Ping! As I sat down to write this article I was interrupted by a Slack notification from a client, followed by a WhatsApp message from a colleague and then a text message from my mum. The overload from constant multitasking now feels like a societal issue: how are we meant to get anything done when the digital landscape has made it both easier to be productive from anywhere and at the mercy of constant distractions?
With every charity leader I speak to working flat out in the run-up to Christmas, the more I think we could all be happier, get more done and feel less frazzled if we cracked this problem.
I was recently sent a press copy of Indistractible by Nir Eyal, a really interesting read on how to regain focus and be more productive. It’s a challenge that feels especially relevant in our sector as a way to stretch our precious time and money further, so I asked charity leaders to share their advice on both avoiding digital distractions and how they use digital to be more productive.
Tame your inbox
This was a common theme among the leaders I spoke to, many of whom had turned off their email notifications on their laptops and devices. People are increasingly setting tight parameters for managing email and others’ expectations.
Sophie Hobson, head of communications at the School for Social Entrepreneurs, told me: "In a really busy stretch, I’ll put an out-of-office on my inbox, saying I’m unlikely to reply before a certain date due to workload and to call me if it’s urgent."
I use @happyhenry ‘s 321 zero for my emails, Facebook workplace for work chats & agree with turning off notifications. Schedule in time in chunks rather than reacting to multiple channels.— caron bradshaw (@caronlb) October 28, 2019
Choose your channels wisely
Is it really necessary to send that email, or would it be quicker to pick up the phone, or even go and talk to someone? Would instant messaging make it easier to find a solution as a group?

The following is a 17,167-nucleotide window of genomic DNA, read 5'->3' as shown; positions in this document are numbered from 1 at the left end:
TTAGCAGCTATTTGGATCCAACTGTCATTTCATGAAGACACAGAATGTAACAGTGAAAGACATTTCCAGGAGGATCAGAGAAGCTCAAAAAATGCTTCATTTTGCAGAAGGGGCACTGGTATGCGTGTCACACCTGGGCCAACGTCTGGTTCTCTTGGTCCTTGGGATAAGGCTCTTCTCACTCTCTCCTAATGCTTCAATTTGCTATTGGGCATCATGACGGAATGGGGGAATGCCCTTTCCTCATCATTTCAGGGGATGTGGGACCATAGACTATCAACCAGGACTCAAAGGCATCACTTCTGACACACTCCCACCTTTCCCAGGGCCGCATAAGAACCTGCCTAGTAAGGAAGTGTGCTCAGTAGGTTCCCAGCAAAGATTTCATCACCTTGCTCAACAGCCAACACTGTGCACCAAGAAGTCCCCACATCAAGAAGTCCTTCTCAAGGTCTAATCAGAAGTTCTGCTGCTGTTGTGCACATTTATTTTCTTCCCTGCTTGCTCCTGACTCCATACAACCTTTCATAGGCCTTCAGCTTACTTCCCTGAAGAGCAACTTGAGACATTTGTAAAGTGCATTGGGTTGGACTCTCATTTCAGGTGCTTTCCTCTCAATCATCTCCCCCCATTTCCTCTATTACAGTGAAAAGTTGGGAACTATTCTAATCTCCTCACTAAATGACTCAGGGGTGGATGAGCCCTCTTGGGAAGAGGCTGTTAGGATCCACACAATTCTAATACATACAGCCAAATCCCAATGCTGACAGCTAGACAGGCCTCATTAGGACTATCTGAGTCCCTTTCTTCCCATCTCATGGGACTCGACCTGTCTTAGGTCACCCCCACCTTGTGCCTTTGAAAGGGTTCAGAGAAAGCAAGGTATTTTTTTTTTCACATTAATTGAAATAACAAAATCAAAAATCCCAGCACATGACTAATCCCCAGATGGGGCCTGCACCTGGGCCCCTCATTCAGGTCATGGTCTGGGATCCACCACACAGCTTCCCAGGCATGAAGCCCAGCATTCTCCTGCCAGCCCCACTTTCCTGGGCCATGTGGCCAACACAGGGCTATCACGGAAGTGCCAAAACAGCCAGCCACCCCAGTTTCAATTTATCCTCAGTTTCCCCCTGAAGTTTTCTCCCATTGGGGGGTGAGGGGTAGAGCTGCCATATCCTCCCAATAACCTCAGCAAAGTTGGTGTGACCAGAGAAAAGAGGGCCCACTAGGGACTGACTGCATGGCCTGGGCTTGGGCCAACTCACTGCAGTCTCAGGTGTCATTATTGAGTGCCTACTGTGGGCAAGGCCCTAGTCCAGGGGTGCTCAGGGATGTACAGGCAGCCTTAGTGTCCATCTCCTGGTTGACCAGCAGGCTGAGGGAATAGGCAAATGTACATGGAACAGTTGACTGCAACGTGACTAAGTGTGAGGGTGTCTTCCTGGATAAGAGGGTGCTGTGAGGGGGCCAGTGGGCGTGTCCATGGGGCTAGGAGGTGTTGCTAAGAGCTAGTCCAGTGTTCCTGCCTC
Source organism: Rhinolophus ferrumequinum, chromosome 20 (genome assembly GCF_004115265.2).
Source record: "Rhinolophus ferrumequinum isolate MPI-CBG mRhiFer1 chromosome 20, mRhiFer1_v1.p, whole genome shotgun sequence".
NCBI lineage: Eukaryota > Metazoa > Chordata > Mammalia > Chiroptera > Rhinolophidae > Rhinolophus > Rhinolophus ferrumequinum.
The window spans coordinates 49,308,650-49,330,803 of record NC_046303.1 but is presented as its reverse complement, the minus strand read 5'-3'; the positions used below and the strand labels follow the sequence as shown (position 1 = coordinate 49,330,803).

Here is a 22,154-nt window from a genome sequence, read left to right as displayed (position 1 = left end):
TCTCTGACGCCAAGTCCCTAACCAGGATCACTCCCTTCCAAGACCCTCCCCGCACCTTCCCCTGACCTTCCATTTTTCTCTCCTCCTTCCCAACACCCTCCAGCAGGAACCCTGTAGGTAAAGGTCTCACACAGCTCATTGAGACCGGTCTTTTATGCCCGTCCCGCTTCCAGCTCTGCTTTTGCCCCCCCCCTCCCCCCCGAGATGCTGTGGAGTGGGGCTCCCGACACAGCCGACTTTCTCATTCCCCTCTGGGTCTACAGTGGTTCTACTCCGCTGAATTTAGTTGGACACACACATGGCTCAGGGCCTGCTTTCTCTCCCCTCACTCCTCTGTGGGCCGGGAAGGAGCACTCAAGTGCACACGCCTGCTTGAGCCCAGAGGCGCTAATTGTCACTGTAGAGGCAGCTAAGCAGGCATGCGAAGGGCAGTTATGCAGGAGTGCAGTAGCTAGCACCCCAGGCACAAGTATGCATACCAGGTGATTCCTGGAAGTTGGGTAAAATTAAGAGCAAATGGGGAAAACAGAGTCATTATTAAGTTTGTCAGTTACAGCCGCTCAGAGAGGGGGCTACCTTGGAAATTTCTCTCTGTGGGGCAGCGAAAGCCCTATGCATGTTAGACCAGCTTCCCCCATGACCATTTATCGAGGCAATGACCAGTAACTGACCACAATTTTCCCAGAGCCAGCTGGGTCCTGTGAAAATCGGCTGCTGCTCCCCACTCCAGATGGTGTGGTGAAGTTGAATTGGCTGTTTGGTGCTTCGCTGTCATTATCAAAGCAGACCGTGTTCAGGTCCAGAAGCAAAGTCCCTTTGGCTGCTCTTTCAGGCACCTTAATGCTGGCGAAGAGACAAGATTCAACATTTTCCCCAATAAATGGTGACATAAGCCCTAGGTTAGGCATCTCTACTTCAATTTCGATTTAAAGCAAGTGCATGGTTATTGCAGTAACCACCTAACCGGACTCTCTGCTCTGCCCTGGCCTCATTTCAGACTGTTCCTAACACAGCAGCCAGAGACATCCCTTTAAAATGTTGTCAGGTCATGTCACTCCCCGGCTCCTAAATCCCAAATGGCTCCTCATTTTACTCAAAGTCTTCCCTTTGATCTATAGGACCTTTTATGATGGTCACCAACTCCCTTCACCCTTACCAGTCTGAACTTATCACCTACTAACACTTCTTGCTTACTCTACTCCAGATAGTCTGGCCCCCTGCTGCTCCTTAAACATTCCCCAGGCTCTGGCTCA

Many of the charity leaders I spoke to were using tools such as Slack or Facebook Workplace to talk to colleagues. Laura Dawson, a trustee at Charity IT Leaders, argued that online chats could help teams to solve problems together and create rapport.
Don’t be afraid to use chat tools instead of email. We are now using Teams in the Department I am in. Great for managing an incident in helping people stay connected and the tasks bit is really good for project teams. Chat also helps keep us connected ....— Laura Dawson ?? (@ishbel_hunter) October 26, 2019
Get the tech to work for you
Several charity leaders I spoke to were using Trello to plan operations with their teams, but also to share ideas, praising its visual appeal. Jonathan Chevallier, chief executive of Charity Digital, said he ensured he was on top of his to-do list by using a note taking app that syncs between his PC, phone and iPad.
Some of the leaders I spoke to had strict rules about downtime and were exploring analogue ways of managing information. Vishnee Sauntoo, head of communications at Age International, said: "To avoid constantly browsing, I try not to use my laptop at the weekend unless it is necessary. I have an old-school notepad for lists and a handwritten journal. It's very therapeutic."
Focus on what energises you
Doing 12 different things on my phone at the same time feels stressful and unproductive. But if I focus on learning one thing at a time, such as reading a really good article all the way through or listening to a podcast, I feel motivated and excited.
Adeela Warley, chief executive of CharityComms, is a podcast fan. "I listen on my 30-minute walk in the morning," she told me. "I listen to a wide range, from the sector – Acevo, Lightful, Social Power, Third Sector, Do More Good – to the news."
If mindful tech is the secret of productivity, charity leaders need to see this as a core business skill.
Zoe Amar is the founder of the digital and marketing consultancy Zoe Amar Digital @zoeamar